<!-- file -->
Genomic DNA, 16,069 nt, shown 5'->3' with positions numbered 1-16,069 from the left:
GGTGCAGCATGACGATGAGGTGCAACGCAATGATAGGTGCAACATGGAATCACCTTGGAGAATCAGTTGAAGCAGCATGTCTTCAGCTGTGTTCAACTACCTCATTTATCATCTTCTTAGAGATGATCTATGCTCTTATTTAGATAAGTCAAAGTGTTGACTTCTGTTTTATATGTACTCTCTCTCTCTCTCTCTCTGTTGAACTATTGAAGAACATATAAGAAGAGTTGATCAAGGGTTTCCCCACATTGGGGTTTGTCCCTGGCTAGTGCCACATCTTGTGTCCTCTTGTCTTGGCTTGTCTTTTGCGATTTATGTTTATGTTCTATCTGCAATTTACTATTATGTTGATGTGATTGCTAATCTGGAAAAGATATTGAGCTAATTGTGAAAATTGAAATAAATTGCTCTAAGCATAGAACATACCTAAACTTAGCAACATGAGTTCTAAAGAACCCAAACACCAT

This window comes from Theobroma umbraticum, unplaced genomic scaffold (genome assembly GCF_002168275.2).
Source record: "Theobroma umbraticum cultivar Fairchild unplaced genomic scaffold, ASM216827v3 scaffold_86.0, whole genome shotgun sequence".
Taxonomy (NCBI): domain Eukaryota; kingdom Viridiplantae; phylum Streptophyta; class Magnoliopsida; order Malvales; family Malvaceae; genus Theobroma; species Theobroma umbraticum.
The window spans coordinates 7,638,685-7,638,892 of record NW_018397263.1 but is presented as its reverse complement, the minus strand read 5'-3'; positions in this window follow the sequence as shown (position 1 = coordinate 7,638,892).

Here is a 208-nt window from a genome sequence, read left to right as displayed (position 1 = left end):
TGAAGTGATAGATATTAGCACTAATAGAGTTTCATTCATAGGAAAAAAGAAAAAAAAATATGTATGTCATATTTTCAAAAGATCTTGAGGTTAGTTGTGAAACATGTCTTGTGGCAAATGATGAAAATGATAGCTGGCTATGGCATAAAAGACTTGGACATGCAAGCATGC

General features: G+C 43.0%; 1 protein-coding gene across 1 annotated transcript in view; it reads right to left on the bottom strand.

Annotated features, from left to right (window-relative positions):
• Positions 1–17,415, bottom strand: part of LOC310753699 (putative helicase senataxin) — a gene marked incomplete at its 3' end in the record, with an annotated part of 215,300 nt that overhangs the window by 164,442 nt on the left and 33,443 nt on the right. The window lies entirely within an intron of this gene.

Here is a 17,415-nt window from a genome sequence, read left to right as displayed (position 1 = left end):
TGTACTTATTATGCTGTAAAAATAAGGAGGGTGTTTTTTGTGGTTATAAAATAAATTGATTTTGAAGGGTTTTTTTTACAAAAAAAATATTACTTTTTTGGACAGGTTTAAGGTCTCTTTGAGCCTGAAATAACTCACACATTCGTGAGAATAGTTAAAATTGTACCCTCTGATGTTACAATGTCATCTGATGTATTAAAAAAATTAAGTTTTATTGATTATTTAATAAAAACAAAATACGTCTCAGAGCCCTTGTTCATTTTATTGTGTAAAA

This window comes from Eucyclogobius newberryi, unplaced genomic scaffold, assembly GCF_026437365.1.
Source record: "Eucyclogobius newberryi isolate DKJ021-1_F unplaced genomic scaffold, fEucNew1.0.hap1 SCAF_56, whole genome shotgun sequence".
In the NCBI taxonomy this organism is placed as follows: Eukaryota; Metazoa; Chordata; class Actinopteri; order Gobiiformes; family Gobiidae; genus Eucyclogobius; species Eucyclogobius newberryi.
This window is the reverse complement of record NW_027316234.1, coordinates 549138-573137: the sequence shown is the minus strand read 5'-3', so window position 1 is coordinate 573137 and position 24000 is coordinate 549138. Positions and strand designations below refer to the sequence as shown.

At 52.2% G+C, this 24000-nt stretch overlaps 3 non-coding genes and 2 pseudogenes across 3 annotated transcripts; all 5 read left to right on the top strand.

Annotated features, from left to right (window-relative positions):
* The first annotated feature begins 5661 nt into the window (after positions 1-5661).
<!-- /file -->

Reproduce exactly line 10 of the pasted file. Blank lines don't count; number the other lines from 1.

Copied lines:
Annotated features, from left to right (window-relative positions):